Burned so badly that it subsequently got out of the gas andelectric marketing business, LG&E Energy nevertheless has urgedthe Federal Energy Regulatory Commission not to interfere with theinfant electric market by imposing price caps. The marketer, whichhad been among the largest in the business, said the price run-upin June to the neighborhood of $7,000 per MWh for gas deliveredinto Cinergy was part of the “growing pains” of an immaturecommodities market.
The market the week of June 22 “amplified tremendously themessages already being sent by the market regarding the generationand transmission capacity balance in the Midwest and the criticalimportance of managing marketplace and counterparty risk. Themarket already is self-correcting in response to these messages.Imposing price caps on wholesale power would blunt the effect ofthese important messages and diminish market participants’incentives for adjusting their business practices accordingly.”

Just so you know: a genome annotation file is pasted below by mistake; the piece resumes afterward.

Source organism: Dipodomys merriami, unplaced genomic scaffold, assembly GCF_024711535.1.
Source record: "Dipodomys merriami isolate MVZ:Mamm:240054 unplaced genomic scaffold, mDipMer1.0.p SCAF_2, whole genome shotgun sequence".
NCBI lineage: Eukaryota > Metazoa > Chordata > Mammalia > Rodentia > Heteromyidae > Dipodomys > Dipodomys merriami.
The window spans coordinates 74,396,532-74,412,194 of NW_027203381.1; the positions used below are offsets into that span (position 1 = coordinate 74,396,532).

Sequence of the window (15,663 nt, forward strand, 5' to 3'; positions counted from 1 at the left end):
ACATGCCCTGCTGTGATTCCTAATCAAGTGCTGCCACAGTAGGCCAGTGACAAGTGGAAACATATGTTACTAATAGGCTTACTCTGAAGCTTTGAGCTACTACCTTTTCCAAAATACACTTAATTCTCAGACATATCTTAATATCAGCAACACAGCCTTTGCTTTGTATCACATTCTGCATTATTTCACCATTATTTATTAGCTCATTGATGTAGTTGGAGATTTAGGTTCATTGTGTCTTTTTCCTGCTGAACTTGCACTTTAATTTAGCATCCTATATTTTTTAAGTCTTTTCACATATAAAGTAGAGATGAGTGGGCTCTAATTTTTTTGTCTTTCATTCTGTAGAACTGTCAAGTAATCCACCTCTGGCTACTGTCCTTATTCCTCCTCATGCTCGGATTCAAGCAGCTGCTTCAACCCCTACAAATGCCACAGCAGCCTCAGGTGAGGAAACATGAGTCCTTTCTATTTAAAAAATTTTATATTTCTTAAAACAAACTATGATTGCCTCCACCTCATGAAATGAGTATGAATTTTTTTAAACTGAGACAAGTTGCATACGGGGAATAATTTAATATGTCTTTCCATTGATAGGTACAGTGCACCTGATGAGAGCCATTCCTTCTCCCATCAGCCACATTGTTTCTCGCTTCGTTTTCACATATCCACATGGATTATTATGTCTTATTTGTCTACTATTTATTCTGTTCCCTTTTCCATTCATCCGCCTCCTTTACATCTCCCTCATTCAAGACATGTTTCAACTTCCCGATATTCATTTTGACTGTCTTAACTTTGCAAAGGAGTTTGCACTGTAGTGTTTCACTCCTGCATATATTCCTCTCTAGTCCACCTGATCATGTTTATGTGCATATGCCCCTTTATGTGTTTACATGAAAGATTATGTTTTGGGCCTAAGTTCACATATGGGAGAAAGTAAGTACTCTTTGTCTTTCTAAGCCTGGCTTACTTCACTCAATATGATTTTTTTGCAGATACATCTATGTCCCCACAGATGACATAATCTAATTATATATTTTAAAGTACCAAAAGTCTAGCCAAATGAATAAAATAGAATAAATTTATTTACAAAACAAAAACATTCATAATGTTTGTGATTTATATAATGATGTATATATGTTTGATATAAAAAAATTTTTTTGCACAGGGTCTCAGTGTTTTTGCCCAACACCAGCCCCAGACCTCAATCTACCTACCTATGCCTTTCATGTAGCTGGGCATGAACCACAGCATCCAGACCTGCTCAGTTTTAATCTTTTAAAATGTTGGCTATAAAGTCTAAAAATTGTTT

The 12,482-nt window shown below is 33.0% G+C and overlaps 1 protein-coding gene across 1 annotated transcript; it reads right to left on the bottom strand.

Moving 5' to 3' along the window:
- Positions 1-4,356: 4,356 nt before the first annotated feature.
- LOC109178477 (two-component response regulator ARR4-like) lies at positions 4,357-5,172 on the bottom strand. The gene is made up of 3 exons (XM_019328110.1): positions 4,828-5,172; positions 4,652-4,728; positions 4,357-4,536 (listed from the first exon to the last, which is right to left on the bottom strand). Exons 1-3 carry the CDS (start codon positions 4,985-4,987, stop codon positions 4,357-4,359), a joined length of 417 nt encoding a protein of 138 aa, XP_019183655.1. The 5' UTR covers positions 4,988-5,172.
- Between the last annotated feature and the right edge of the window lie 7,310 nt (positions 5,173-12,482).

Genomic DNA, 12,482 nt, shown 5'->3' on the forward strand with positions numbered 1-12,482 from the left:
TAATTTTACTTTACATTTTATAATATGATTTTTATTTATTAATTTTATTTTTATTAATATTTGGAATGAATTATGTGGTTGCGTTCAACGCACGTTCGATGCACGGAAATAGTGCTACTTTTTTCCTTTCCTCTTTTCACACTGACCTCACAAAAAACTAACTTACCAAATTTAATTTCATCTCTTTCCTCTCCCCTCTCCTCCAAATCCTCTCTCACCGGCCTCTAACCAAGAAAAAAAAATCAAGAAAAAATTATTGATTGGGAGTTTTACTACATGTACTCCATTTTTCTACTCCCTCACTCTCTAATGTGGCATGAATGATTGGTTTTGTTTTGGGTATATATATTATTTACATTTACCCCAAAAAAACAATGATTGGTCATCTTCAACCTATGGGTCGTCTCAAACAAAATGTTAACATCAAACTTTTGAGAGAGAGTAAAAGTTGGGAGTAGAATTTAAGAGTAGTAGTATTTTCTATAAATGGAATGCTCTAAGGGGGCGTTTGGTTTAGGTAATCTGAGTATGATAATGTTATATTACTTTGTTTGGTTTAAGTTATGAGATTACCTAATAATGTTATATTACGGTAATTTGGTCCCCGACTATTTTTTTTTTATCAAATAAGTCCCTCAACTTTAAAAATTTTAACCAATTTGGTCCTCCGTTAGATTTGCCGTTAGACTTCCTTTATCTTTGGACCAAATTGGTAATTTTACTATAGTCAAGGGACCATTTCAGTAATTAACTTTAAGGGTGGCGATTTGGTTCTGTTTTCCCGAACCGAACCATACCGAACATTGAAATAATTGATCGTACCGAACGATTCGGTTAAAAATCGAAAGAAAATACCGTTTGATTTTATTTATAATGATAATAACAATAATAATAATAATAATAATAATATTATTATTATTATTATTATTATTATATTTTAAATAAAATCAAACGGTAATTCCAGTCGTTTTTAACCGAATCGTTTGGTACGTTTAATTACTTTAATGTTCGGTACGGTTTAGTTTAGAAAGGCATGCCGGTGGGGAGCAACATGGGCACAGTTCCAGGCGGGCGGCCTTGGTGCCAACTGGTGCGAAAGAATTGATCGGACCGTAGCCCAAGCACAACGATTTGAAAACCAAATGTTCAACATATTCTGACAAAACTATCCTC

LG&E, which announced at the end of July that it had lost$231 million in the second quarter due to the incredible volatilityin the power market, said the incident should prompt regulators toquickly open the market to competition. “The problem is not toomuch deregulation, but rather not enough deregulation.”
Several companies have asked the Commission to impose interimprice ceilings on electric transactions during system emergencies.Illinois Power said the ceiling should be $200/MWh while an enduser called for an emergency price ceiling of $100/MWh. Somemarketers have protested, saying that imposing FERC limits on thecompetitive market sets a dangerous precedent. The Commission hascalled for a public conference on the issue this Friday in Chicago.
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